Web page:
The Justice Department shouldn't file civil rights charges against George Zimmerman, as millions of Americans would view such a case as double jeopardy, according to a Wall Street Journal editorial.
For the government to win a case against Zimmerman on civil rights charges "would require proof that Mr. Zimmerman was motivated by racial animus, when the record shows little more than a reference by Mr. Zimmerman to 'punks' in a comment to a police dispatcher," Journal editors write.
The Justice Department
said on Sunday that it is considering such a case after Zimmerman's acquittal in the shooting death of Trayvon Martin.
"Millions of Americans would see such federal charges as an example of double jeopardy, and a politicized prosecution to boot. In this context, it was good to see Mr. Obama's statement Sunday that 'we are a nation of laws, and a jury has spoken,'" the editorial says.
The broader question of how society, especially the police, treats young black males merits attention and frequently receives it, according to the editorial.
"There is no doubt that many law-abiding black men are eyed suspiciously in some quarters because they are black," the editorial states. "The motivation may sometimes be racial. But such a discussion also cannot exclude that the main victims of crimes committed by young black men are other blacks."
In New York City, for example, the "stop-and-frisk" rule prevents more minority-on-minority crimes in their own neighborhoods, according to Journal editors.
"Zimmerman made many mistakes that February evening, not least failing to heed police advice not to pursue Martin," the editorial says. As a result, he will have to worry about the possibility of a civil suit and, more ominously, the threat of a revenge killing, Journal editors write.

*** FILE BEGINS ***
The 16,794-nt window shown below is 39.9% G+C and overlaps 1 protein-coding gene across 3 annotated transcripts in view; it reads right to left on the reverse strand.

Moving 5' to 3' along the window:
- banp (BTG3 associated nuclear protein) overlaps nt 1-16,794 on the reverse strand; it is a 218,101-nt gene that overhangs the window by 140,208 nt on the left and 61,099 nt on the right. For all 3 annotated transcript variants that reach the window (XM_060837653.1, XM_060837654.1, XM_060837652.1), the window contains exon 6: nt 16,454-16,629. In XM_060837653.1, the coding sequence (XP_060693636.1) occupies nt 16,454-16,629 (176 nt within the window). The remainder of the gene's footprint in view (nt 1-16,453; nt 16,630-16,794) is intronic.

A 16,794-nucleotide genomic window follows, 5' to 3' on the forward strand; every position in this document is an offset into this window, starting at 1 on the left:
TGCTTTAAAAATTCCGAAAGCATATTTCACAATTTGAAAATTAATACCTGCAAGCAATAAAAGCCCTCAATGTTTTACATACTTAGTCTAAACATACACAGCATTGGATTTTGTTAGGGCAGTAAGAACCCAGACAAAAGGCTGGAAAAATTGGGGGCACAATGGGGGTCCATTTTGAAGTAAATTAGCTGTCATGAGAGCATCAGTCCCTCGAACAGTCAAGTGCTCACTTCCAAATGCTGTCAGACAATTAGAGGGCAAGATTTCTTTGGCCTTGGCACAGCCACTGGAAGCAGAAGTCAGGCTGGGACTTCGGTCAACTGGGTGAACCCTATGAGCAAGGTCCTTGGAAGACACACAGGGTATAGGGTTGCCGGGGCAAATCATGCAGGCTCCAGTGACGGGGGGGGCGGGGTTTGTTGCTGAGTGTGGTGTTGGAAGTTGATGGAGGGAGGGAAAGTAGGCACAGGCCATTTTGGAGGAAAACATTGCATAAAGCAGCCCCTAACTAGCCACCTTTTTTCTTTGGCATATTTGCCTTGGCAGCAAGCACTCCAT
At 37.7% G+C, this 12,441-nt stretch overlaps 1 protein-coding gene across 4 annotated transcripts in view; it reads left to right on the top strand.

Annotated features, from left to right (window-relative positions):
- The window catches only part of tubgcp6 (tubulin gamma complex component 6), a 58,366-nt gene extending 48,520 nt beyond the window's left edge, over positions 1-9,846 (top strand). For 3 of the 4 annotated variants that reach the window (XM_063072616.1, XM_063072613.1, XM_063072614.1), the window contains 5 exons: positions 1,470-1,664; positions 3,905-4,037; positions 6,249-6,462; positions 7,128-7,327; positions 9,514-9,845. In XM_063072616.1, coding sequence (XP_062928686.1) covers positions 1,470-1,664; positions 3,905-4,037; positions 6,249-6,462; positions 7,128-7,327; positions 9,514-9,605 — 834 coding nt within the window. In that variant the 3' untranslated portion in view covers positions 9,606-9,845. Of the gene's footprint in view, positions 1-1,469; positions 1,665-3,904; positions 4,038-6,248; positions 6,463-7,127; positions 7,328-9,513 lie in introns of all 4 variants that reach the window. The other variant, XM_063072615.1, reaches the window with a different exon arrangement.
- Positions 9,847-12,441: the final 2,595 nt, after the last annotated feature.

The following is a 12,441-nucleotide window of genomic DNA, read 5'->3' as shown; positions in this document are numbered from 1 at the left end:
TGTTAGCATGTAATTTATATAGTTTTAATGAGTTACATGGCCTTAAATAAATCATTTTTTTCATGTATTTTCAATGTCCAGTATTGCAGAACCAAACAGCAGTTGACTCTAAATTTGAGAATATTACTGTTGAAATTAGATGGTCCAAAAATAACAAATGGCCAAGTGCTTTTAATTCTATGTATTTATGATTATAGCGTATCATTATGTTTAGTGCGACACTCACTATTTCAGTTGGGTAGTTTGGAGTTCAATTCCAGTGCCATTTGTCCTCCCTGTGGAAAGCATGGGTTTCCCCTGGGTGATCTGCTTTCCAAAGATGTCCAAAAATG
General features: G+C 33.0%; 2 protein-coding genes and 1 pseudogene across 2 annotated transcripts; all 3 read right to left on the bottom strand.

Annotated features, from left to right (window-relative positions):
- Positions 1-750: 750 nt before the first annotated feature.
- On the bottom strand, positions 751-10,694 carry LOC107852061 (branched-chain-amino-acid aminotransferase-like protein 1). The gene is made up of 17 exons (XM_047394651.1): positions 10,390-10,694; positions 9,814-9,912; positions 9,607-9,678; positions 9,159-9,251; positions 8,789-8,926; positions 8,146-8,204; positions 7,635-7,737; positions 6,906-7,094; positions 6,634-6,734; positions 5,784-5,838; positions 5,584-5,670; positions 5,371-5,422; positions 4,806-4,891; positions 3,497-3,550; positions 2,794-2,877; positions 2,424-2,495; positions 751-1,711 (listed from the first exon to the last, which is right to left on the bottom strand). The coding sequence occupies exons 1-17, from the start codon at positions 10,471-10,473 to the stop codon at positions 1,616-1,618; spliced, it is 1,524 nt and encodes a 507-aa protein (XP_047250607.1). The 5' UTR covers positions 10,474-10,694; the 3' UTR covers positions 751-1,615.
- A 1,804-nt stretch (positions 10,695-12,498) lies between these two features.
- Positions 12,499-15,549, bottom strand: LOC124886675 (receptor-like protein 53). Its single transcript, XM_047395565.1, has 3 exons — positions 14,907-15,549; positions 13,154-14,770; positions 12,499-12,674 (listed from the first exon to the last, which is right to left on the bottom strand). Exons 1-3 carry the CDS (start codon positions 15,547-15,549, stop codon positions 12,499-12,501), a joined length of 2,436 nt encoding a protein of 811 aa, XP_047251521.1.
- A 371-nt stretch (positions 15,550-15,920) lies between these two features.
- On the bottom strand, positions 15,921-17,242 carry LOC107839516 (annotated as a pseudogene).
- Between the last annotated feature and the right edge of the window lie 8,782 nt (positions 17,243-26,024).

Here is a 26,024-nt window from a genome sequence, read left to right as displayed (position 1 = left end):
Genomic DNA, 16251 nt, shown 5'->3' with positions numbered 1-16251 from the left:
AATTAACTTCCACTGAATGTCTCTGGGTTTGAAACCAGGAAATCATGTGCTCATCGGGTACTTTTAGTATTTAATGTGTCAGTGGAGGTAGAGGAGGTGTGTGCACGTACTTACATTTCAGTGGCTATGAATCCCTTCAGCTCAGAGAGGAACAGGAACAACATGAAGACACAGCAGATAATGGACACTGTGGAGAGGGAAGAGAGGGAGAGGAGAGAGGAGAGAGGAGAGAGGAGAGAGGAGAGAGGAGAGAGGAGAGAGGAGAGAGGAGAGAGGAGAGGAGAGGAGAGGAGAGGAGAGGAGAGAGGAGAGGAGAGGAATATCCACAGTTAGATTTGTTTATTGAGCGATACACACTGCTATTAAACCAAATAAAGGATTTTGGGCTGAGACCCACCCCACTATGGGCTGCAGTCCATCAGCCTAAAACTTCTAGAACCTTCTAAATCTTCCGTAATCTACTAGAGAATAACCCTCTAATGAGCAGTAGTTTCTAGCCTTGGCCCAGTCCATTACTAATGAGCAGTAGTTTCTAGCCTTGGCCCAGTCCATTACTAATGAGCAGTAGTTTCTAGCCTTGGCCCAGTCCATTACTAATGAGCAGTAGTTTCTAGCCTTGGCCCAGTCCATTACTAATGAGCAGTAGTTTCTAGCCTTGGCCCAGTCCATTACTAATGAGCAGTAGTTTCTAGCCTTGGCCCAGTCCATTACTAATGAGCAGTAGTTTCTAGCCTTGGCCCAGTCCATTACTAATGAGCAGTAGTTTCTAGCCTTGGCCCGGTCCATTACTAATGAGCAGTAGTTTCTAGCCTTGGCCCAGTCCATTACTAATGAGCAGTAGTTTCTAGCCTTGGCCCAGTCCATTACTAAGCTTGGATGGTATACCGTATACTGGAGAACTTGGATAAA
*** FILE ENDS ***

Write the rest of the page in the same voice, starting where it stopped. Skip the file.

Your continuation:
"If there is any satisfaction in his acquittal, it is that the jurors followed the law's requirements that every defendant deserves a fair trial, even one who becomes a symbol of our polarized racial politics."
For more than 40 years the Justice Department has pursued civil-rights charges against defendants who were previously acquitted in state cases, The Associated Press reports. That includes the Rodney King case of 1992.
A civil rights suit against Zimmerman wouldn't be a easy in any case, experts say. "The Justice Department would face significant challenges in bringing a federal civil-rights case against Mr. Zimmerman," Alan Vinegrad, the former U.S. Attorney in the Eastern District of New York, told the Associated Press.
"There are several factual and legal hurdles that federal prosecutors would have to overcome. They’d have to show not only that the attack was unjustified, but that Mr. Zimmerman attacked Mr. Martin because of his race," Vinegrad said.
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